A great inspiration in this attitude for me comes from the “Three questions” short story by Leo Tolstoy (spoilers of this story incoming) and I often find the answer to these three questions come to my mind when I find myself in an objectionable moment. The story involves a King seeking answers to three questions, namely 1) What is the most important moment? Now, it’s the only moment we can influence, 2) What is the most important thing in life? The thing you are doing, in the case of a child’s bedtime it is the child himself and 3) What is most important to do? To care, to care for the moment and the person, to love. So that’s my approach to parenting when it gets tough. It’s really liberating to feel a stressful moment collapse into something more peaceful. It’s like suddenly finding myself in the eye of a hurricane.

Its not something I always remember to practice, I am no saint nor Buddha, but when I do remember it brings about a transformation of the situation. Suddenly the situation becomes more alive, more pleasant, more peaceful. I hope others find this approach useful. It’s really nothing particularly special. It just an application of acceptance and mindfulness practice into everyday life, someone of my personal art of living well.

Short: ‘Do something today to challenge your ego’

How about a gentle exercise of conscious awareness? Rather than strengthening the ego, why not try to knock it down a little.  How? Just consider this for a moment:

Expose something you find awkward,
Discard something clung to,
Admit something you fear to admit,
Throw a caution to the wind,
Jump without looking,
Trust the ground of your being,
Be free.

If you find this notion scary, then hold that feeling because that’s your ego.  The something that you hold dear, the part of you that you could not bear to expose – even to yourself – that tiny piece of the intolerable.

Can you imagine what would happen if you let it go?  Just one small thing, perhaps just admitting something to yourself.  Try, everything will be okay.  In fact, you might find you feel a lot lighter without the burden.


Mindfulness and overthinking abstraction

Abstraction is a fundamental part of human thought and conscious, something we use throughout our work, our studies and our daily life. Most people exist in a world of abstraction, so what is it? and why do we do it?

Abstraction is a fundamental part of human thought and consciousness, something we use throughout our work, our studies and our daily life.  Most people exist in a world of abstraction, so what is it? and why do we do it?

Essentially abstraction is a reductionist approach as it looks to take away aspects of the object of consideration, specifically to take away their uniqueness. Unique things are concrete and specific. Abstractions are general and non-unique.  This is a central part of Buddhism and modern mindfulness practices.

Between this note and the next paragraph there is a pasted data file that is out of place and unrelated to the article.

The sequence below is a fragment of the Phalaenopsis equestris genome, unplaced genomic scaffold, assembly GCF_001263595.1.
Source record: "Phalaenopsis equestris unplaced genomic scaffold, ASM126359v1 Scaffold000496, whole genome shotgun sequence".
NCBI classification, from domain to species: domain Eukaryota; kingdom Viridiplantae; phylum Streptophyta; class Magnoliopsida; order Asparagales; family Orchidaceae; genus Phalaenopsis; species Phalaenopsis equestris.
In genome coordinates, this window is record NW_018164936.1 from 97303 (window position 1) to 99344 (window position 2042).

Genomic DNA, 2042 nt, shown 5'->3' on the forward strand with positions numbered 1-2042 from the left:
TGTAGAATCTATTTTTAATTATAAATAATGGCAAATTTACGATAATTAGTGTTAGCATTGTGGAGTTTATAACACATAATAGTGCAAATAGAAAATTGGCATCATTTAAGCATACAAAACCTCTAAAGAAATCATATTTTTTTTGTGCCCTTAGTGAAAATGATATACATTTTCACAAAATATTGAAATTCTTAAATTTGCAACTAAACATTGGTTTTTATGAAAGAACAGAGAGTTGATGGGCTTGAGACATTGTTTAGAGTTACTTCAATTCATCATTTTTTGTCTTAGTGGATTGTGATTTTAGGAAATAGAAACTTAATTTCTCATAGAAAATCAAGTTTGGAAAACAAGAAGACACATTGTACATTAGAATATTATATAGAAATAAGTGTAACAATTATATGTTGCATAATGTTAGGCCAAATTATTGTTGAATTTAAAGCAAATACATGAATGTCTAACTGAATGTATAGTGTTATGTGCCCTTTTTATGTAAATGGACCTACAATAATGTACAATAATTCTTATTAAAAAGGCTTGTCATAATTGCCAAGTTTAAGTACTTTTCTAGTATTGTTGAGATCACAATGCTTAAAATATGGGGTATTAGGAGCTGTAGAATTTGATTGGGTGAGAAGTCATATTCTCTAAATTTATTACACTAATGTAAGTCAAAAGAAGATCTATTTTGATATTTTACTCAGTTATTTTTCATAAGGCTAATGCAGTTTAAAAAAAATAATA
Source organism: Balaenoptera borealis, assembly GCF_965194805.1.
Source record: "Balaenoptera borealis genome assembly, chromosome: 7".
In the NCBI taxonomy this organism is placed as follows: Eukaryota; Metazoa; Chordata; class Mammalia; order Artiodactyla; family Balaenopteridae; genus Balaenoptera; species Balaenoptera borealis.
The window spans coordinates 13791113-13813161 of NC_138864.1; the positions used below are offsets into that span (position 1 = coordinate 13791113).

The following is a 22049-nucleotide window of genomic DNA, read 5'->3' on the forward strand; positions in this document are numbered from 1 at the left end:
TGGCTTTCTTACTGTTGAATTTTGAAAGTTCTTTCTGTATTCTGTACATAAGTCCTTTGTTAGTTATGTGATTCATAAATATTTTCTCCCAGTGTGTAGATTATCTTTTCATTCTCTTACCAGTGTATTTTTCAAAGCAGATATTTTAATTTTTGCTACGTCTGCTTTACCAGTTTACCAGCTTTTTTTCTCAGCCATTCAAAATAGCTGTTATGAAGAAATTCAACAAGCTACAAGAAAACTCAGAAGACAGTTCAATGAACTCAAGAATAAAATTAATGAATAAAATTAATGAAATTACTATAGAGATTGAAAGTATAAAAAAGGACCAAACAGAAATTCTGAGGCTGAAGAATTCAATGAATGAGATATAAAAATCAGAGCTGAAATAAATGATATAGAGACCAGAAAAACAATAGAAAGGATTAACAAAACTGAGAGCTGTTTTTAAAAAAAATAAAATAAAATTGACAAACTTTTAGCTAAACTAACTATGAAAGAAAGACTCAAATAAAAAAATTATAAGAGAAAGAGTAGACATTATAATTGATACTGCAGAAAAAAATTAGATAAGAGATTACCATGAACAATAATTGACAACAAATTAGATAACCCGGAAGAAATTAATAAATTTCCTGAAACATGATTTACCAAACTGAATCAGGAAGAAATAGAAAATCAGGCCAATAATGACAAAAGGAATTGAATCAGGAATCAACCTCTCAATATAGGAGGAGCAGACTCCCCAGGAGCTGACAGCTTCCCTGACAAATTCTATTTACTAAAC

over abstraction and how to be mindful - from the AnAccidentalAnarchist.com

Abstraction seeks commonalities between things so that things can be operated upon within our minds. As mind entities abstractions do not have a physical manifestation. In contrast concrete things have a physical manifestation. For example, the concept of a brick is abstract, whereas the realisation of an actual brick is unique and concrete.

over abstraction and how to be mindful - from the AnAccidentalAnarchist.com over abstraction and how to be mindful - from the AnAccidentalAnarchist.com

Concepts are real in the mind, but not real in the physical world. Many spiritual practices such as meditation and mindfulness attempt to pull consciousness back from the abstract concepts, which they often claim is not alive since it only exists in the mind. Instead such practices try to bring conscious back to the uniqueness of the concrete things. If abstractions are reductionist then an opposite approach, mindfulness,  is expansive as it encompasses all of the thing in its entirety. Mindfulness encourages anti-abstraction, so that when we meet an object in the world, we do not see the abstraction but rather see the thing in its fullness. In doing so we move from a mode of thinking and unreality and back into a mode of open full perception and reality.

A real brick has a uniqueness that if I try to describe now I will unavoidably reduce. The only true way to know a concrete thing is to experience it, it’s unique texture arrangement, colour, flaws etc. however my ‘words’ already reduce the experience and are an abstraction.

Indeed, part of the problem with excessive abstraction stems from the need for communication. If every experience is unique, ‘how to we communicate this to each other?’  We have to abstract to speak and speaking and writing is always an abstraction of some level. Another part of over abstraction is that we perceive far too much for our brains to process everything individually.  Abstraction allows us to deal with things that we encounter in the world without having to really see them or think about them. We can pick up a pen and write without really thinking, in doing so we don’t need to focus on the pen or the paper but rather the words. This can be extended to the desk, the chair, the light, etc. Abstraction allows us to ignore the non-essential, it thus save us time and thought. It is perhaps for these reasons that human society has evolved massive repositories of abstractions, from language, semantics to domain concepts.